Javascript code quality, as part of your build

01 Aug 2011

Static code analysis

So you're developing a web application full of rich client-side interactions. Maybe it started off as a few functions, but by now you have quite a collection of Javascript files and modules. Chances are you're already treating this code like any other code: it's modular and unit tested, and that's great! So what's the next step?


Well in my current project we thought: we run checkstyle on Java code, what about doing the same in Javascript? Sure, static code analysis has some drawbacks, but all in all if you pick the right rules it helps a lot with catching mistakes early and defining general guidelines. That's even more true in a language like Javascript where there is no compiler to warn you about an inadvertent access to the global scope or even a plain pitfall of the language.

We first trialled JsLint - but as much respect as I have for Douglas Crockford it didn't work for us. It had a tendency to report errors in completely valid code and isn't very customisable. Which is why I'm glad we found JsHint, a fork of the initial project that addresses these exact issues.

As part of the build

Now what we wanted was to integrate it into our build:

JsHint is now integrated in wro4j, but we had trouble processing all our files at once, and it also doesn't support a mercy / threshold. I think this is quite critical when running code analysis on an existing codebase, since it's very unlikely you will fix all the issues at once. Mercy values allow you to ensure the number of errors always goes down until it finally reaches 0.

So we decided to go with the simplest approach: JsHint actually ships with a Rhino adapter to run the analysis from the command line. We needed to make a few changes, but no 50 lines of Javascript were going to stop us Smiley. It's all pretty straightforward here, we're simply calling JsHint on a list of files, counting the errors, and failing the build if need be.

Show me the code

/* rhino_multi.js */ 


(function validateMultipleFiles(args) {

    function getErrors(file) {

        var input = readFile(file);
        if (!input) {
            print('jshint: Couldn\'t open file ' + file);
            return 1;

        if (!JSHINT(input, JSLINT_OPTIONS)) {
            var shortName = (file.length <= 40) ? file : '...' + file.substring(file.length - 40);
            print('\nErrors in ' + shortName + '\n');
            JSHINT.errors.forEach(function (err) {
                print('    ' + err.reason + ' (line: ' + err.line + ', character: ' + err.character + ')');
                print('    > ' + (err.evidence || '').replace(/^\s*(\S*(\s+\S+)*)\s*$/, "$1") + '\n');
            return JSHINT.errors.length;

        return 0;

    var totalErrors = 0;
    var files =;
    var errors = files.forEach(function (file) {
        totalErrors += getErrors(file);

    print('JsHint completed with ' + totalErrors + ' errors (mercy is ' + JSHINT_MERCY + ')');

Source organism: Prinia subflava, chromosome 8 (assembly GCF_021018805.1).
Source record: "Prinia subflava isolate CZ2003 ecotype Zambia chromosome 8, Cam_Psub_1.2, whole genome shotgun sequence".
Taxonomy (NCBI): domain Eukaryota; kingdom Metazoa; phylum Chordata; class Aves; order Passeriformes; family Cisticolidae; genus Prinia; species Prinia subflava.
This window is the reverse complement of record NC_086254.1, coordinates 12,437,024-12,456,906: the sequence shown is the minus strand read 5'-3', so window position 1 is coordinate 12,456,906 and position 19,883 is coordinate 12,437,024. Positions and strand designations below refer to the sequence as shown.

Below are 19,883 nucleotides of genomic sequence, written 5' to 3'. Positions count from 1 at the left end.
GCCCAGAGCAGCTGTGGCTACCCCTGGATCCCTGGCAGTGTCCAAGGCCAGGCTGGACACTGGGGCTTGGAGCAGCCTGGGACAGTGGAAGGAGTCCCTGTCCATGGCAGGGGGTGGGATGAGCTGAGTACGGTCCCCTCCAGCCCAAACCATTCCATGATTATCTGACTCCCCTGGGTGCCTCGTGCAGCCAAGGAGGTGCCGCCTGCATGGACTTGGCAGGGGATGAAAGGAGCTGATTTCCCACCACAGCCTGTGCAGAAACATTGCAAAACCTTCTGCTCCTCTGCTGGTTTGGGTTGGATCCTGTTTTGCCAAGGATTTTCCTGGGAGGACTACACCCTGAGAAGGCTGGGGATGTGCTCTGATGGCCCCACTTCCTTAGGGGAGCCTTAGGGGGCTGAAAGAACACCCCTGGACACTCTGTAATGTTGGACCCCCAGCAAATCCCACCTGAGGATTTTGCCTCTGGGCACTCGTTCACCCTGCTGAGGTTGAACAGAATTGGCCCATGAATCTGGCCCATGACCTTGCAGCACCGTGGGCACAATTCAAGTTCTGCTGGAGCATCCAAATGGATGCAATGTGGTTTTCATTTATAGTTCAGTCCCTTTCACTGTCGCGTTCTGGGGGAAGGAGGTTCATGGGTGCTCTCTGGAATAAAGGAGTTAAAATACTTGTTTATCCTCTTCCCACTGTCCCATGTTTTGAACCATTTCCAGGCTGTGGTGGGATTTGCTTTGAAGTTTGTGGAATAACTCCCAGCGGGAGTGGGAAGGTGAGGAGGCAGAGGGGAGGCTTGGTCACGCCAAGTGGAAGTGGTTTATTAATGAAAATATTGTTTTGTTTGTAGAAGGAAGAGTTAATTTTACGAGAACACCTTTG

quit (totalErrors <= JSHINT_MERCY ? 0 : 1);


You will notice a reference to options.js and the global variables JSHINT_MERCY and JSLINT_OPTIONS. We didn't come up with anything better at the time, but are open to suggestions! Anyway, this is what it looks like, and where all the build configuration is done - simply refer to the JsHint website for the list of available options.

/* options.js */

var JSHINT_MERCY = 60;

    // Environments

    browser     : true,     // assume browser global variables (document, window...)
    jquery      : true,     // assume jQuery global variables
    es5         : true,     // assume EcmaScript 5 compatibility (we use a shim for old browsers)

    // Options

    curly       : true,     // if curly braces around blocks should be required (even in if/for/while)
    debug       : false,    // if debugger statements should be allowed
    eqeqeq      : true,     // if === should be required
    evil        : false,    // if eval should be allowed
    forin       : false,    // if for in statements must filter
    immed       : true,     // if immediate invocations must be wrapped in parens
    noarg       : true,     // if arguments.caller and arguments.callee should be disallowed
    noempty     : true,     // if empty blocks should be disallowed
    onevar      : false,    // if only one var statement per function should be allowed
    undef       : true,     // if variables should be declared before used


As this point you should have a folder structure that looks just like this:


Maven example

So now it's just a matter of calling our Rhino wrapper as part of the build. This can be easily done regardless of the build platform you use… in the case of Maven, a simple antrun plugin does the trick just fine.

                    <apply dir="${basedir}/jshint" executable="java" parallel="true" failonerror="true">
                        <fileset dir="${basedir}/src/main/webapp/javascript" excludes="3rdparty/**" />
                        <arg line="-jar ${settings.localRepository}/rhino/js/1.7R2/js-1.7R2.jar"/>
                        <arg line="${basedir}/jshint/rhino-multi.js" />

The build output!

So that's it, with this setup you should have JsHint running on all your Javascript code - and should see something like this as part of your build.

[apply] Errors in ...webapp\javascript\details.js
[apply]     Missing radix parameter (line: 45, character: 31)
[apply]     > total = parseInt(sum) + parseInt(allowance);
[apply]     Expected === and instead saw == (line: 48, character: 21)
[apply]     > if (value == 0) {
[apply] Errors in ...\webapp\javascript\email.js
[apply]     Unnecessary semicolon (line: 259, character: 5)
[apply]     > ;
[apply] JsHint completed with 15 errors (mercy is 16)

Next step: bringing the number of errors to 0 - and feeling warm and fuzzy about our cleaner Javascript code!